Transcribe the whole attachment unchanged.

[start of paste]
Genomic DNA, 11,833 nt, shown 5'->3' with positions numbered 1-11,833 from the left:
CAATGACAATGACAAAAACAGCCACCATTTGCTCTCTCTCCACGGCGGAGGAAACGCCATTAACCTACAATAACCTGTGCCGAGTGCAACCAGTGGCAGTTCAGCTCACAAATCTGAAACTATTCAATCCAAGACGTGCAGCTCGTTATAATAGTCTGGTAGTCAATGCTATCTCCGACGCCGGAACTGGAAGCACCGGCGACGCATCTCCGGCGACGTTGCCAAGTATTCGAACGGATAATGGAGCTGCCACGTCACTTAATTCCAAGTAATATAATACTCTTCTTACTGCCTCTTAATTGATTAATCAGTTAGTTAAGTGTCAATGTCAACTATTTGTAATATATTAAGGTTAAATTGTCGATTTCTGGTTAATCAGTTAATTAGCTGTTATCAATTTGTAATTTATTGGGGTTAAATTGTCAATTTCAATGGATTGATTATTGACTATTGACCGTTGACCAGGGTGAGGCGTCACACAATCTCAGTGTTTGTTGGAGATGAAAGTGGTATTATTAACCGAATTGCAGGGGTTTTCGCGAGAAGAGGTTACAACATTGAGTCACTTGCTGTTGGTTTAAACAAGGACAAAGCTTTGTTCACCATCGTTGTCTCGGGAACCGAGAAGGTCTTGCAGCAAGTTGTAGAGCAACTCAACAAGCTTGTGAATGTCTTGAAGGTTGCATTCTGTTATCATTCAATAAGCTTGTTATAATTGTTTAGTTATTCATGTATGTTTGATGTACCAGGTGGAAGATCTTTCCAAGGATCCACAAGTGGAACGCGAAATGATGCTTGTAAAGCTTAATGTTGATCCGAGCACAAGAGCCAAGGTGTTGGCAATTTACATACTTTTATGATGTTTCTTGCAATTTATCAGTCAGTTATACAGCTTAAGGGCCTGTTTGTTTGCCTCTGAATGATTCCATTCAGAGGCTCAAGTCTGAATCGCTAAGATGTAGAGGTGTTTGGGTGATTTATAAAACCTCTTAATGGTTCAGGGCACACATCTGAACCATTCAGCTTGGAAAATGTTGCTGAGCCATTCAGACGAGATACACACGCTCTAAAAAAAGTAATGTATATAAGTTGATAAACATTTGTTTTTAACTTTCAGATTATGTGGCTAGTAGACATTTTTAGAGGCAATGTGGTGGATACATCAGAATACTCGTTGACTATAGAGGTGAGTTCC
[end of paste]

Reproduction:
Genomic DNA, 11,833 nt, shown 5'->3' with positions numbered 1-11,833 from the left:
CAATGACAATGACAAAAACAGCCACCATTTGCTCTCTCTCCACGGCGGAGGAAACGCCATTAACCTACAATAACCTGTGCCGAGTGCAACCAGTGGCAGTTCAGCTCACAAATCTGAAACTATTCAATCCAAGACGTGCAGCTCGTTATAATAGTCTGGTAGTCAATGCTATCTCCGACGCCGGAACTGGAAGCACCGGCGACGCATCTCCGGCGACGTTGCCAAGTATTCGAACGGATAATGGAGCTGCCACGTCACTTAATTCCAAGTAATATAATACTCTTCTTACTGCCTCTTAATTGATTAATCAGTTAGTTAAGTGTCAATGTCAACTATTTGTAATATATTAAGGTTAAATTGTCGATTTCTGGTTAATCAGTTAATTAGCTGTTATCAATTTGTAATTTATTGGGGTTAAATTGTCAATTTCAATGGATTGATTATTGACTATTGACCGTTGACCAGGGTGAGGCGTCACACAATCTCAGTGTTTGTTGGAGATGAAAGTGGTATTATTAACCGAATTGCAGGGGTTTTCGCGAGAAGAGGTTACAACATTGAGTCACTTGCTGTTGGTTTAAACAAGGACAAAGCTTTGTTCACCATCGTTGTCTCGGGAACCGAGAAGGTCTTGCAGCAAGTTGTAGAGCAACTCAACAAGCTTGTGAATGTCTTGAAGGTTGCATTCTGTTATCATTCAATAAGCTTGTTATAATTGTTTAGTTATTCATGTATGTTTGATGTACCAGGTGGAAGATCTTTCCAAGGATCCACAAGTGGAACGCGAAATGATGCTTGTAAAGCTTAATGTTGATCCGAGCACAAGAGCCAAGGTGTTGGCAATTTACATACTTTTATGATGTTTCTTGCAATTTATCAGTCAGTTATACAGCTTAAGGGCCTGTTTGTTTGCCTCTGAATGATTCCATTCAGAGGCTCAAGTCTGAATCGCTAAGATGTAGAGGTGTTTGGGTGATTTATAAAACCTCTTAATGGTTCAGGGCACACATCTGAACCATTCAGCTTGGAAAATGTTGCTGAGCCATTCAGACGAGATACACACGCTCTAAAAAAAGTAATGTATATAAGTTGATAAACATTTGTTTTTAACTTTCAGATTATGTGGCTAGTAGACATTTTTAGAGGCAATGTGGTGGATACATCAGAATACTCGTTGACTATAGAGGTGAGTTCC